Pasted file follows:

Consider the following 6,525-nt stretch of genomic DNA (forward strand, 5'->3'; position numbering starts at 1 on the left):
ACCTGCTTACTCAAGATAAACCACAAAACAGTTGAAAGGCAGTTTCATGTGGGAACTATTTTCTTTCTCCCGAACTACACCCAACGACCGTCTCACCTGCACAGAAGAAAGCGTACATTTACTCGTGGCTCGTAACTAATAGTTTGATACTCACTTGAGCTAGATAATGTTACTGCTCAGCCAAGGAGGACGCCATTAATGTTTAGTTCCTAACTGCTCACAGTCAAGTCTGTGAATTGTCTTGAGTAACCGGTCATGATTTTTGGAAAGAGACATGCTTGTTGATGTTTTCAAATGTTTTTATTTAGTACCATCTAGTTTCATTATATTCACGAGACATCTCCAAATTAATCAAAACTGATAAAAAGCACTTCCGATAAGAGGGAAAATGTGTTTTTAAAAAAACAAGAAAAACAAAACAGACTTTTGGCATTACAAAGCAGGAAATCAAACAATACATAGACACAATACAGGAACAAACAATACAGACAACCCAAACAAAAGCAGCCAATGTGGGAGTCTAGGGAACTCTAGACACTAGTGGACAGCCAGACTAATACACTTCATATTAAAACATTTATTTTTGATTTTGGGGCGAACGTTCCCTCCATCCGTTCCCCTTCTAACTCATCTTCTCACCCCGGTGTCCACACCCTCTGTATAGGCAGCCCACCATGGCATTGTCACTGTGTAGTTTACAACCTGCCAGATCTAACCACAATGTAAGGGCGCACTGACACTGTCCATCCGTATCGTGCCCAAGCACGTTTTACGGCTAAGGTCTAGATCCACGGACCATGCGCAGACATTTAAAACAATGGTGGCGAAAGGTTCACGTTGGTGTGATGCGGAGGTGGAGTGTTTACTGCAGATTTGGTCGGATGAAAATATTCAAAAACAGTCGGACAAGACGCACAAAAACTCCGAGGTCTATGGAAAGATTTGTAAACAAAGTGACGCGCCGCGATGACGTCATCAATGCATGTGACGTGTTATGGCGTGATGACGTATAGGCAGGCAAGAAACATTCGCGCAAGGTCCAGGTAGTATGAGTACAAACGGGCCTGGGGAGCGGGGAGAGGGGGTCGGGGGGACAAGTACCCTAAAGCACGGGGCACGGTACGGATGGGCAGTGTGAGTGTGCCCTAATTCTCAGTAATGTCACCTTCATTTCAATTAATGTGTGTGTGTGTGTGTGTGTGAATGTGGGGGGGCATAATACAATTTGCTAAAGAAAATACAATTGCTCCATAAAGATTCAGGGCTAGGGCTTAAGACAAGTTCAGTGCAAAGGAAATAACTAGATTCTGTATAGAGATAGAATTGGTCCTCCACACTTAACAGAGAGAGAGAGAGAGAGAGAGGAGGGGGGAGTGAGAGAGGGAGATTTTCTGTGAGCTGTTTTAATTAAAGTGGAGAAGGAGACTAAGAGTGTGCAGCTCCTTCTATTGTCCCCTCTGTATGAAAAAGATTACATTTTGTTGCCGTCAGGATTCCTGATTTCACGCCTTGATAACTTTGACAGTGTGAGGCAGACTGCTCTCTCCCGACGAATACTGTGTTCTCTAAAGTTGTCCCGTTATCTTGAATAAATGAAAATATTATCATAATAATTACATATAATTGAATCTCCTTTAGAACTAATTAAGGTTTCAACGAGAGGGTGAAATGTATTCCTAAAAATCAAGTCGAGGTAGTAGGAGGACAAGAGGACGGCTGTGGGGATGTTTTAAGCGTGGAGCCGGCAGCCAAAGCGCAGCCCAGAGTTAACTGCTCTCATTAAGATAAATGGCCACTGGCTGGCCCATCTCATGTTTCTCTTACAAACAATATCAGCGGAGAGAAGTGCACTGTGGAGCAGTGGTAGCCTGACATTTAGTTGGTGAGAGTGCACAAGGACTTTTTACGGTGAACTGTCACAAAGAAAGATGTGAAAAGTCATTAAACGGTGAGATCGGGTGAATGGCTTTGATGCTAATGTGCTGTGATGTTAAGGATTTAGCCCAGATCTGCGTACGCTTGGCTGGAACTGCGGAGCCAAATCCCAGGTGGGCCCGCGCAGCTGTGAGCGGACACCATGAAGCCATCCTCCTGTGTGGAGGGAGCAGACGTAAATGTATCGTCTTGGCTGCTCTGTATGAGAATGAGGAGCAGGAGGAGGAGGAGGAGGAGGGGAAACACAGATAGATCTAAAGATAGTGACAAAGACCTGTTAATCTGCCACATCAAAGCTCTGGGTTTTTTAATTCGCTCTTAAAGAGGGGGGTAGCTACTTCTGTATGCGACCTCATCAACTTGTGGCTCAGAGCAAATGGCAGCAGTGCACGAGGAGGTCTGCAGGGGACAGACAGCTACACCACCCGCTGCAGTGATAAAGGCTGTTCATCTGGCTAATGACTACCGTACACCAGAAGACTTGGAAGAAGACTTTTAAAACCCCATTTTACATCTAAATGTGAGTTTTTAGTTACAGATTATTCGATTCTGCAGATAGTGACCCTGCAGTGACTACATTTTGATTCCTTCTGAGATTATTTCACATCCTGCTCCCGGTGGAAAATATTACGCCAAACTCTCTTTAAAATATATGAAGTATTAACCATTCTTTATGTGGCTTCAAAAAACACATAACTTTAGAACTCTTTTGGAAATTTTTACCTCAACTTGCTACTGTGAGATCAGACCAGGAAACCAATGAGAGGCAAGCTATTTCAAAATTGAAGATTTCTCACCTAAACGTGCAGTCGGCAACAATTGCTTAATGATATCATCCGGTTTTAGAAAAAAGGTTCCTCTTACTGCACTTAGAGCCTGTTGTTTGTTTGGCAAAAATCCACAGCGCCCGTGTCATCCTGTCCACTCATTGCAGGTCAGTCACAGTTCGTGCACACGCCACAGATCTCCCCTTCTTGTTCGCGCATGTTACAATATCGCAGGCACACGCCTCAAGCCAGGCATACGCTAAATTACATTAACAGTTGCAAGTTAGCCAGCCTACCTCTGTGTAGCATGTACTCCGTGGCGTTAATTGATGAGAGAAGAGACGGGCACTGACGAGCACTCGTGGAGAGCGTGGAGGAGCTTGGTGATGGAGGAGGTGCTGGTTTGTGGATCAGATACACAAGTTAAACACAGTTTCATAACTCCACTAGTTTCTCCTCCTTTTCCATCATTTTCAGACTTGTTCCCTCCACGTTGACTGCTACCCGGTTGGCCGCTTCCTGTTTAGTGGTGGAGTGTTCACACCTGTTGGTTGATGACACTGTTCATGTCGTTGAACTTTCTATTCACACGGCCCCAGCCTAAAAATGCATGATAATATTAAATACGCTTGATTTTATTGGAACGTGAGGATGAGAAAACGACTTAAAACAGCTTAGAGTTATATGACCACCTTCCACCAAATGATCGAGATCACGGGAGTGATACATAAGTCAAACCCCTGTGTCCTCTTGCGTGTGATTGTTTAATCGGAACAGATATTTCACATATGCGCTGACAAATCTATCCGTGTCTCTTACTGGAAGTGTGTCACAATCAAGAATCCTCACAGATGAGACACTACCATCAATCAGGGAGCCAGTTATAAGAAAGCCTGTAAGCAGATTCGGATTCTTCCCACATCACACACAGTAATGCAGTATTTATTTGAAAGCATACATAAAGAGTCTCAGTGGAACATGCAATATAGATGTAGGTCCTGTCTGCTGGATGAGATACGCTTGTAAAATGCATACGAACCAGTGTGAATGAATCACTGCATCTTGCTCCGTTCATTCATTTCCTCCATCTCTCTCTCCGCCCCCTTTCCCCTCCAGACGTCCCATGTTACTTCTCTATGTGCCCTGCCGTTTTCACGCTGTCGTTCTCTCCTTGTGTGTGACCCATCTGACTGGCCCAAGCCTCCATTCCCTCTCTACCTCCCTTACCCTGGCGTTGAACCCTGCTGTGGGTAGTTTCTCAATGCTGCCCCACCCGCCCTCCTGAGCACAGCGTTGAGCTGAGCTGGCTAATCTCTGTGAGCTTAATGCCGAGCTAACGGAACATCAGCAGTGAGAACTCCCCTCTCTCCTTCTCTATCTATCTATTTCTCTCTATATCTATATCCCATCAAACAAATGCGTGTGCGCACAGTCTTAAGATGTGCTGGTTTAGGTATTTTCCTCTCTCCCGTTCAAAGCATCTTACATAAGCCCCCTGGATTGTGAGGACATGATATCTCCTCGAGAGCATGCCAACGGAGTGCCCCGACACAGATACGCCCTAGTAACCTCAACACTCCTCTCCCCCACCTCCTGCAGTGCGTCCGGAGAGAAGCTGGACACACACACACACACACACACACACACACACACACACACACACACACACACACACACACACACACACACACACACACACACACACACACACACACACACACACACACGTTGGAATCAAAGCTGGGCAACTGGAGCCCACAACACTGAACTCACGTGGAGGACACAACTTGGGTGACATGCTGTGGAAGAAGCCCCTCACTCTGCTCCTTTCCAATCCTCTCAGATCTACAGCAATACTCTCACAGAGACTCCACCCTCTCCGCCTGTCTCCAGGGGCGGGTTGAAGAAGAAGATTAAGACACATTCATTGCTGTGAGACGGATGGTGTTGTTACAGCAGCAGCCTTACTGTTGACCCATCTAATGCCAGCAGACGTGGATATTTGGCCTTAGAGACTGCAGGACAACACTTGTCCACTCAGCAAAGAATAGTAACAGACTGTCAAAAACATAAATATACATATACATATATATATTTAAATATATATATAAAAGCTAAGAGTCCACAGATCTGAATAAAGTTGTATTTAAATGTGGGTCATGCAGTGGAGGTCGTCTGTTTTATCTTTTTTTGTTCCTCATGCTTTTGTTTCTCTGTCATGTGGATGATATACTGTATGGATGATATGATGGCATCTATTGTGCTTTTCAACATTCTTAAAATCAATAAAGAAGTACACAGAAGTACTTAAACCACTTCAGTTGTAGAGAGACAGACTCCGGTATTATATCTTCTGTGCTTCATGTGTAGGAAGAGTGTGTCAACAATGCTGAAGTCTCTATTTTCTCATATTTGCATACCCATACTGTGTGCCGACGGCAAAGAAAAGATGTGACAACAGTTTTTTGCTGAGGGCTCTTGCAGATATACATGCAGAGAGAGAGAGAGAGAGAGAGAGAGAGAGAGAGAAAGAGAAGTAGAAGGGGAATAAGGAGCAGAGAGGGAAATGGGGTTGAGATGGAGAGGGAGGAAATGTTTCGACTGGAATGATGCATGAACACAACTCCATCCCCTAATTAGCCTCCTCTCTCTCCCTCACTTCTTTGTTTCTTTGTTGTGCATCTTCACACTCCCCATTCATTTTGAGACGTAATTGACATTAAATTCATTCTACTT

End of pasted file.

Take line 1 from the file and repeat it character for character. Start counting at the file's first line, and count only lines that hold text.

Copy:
Consider the following 6,525-nt stretch of genomic DNA (forward strand, 5'->3'; position numbering starts at 1 on the left):